Here's another installment of our Hard Times series, where Off-Ramp talks to everyday people and ask them how they're faring, since the recession ended, supposedly. This time, Kevin Ferguson talks with a Mt Washington couple whose plans have changed drastically: they've lost their jobs, possibly their house, but that might not be a bad thing.
On December 17, a Tunisian street vendor set himself alight and sparked protests that engulfed the Middle East. Six months and six countries later, the Arab Spring has swept from Tunisia to Cairo. And to California. The majority of California's nearly quarter-million Arab Americans live in the Southland. That portion alone is more than in any other U.S. state. KPCC found out what it's like for them to watch a revolution from 8,000 miles away. It's our Arab Spring in the Southland project, check it out, and CLICK THROUGH to see a video.
UPDATE 5-20-2011: The Theatricum Botanicum, a 3-hundred seat outdoor amphitheater nestled in unspoiled Topanga Canyon, opens its season the first weekend of June with two Shakespeare plays - The Merry Wives of Windsor and A Midsummer Night's Dream. They'll be joined over the summer by four other plays in repertory. The Theatricum Botanicum was founded by noted actor and liberal Will Geer, and it's still run by his daughter Ellen Geer. The plays are just part of the story. Thousands of schoolkids also come to the compound every year on field trips, to learn about the stage and stagecraft. Here's a piece from the Off-Ramp archives.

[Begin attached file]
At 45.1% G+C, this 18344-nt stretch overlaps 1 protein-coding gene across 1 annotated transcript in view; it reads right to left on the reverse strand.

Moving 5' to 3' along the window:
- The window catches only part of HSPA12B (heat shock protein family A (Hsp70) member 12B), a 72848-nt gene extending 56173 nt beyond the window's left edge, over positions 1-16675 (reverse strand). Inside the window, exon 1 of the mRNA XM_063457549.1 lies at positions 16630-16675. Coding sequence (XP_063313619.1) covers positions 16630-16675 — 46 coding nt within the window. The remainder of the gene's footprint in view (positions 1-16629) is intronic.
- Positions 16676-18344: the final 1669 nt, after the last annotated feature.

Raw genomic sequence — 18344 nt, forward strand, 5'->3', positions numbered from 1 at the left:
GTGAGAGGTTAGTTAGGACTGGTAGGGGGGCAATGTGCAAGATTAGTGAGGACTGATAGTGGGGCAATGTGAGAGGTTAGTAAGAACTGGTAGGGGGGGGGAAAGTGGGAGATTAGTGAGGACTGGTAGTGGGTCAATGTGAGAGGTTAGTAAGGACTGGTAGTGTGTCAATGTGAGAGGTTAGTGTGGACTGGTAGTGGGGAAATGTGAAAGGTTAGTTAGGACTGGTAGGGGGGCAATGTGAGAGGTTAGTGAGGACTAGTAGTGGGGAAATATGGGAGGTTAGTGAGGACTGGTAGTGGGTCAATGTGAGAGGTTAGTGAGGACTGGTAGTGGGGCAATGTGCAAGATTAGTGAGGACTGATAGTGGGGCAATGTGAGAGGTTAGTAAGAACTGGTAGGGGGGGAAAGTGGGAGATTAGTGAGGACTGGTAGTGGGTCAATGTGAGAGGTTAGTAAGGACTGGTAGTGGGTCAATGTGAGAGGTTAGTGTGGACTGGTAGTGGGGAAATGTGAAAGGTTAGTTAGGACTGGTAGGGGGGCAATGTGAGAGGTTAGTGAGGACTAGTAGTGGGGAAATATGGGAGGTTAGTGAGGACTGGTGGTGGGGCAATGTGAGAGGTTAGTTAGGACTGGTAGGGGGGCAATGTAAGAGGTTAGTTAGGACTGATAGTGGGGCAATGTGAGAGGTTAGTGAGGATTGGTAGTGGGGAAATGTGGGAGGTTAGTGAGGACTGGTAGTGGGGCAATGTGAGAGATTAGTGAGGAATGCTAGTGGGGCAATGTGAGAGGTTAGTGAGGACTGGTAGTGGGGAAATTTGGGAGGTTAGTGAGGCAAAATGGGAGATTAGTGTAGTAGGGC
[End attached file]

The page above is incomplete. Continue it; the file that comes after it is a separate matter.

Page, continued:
As a journalist and host, it's my job to generalize from the specific, and often to generalize from the personally specific, so: Every time I go to a local theatre production, I say to myself, "Self, that was good! I need to do this more often." Then, it takes me months to get out again, and I repeat the whole process. Since I'm not an extrordinary person, I'm going to assume, like me, that a reasonable amount of you need a kick in the pants to see more local theatre.
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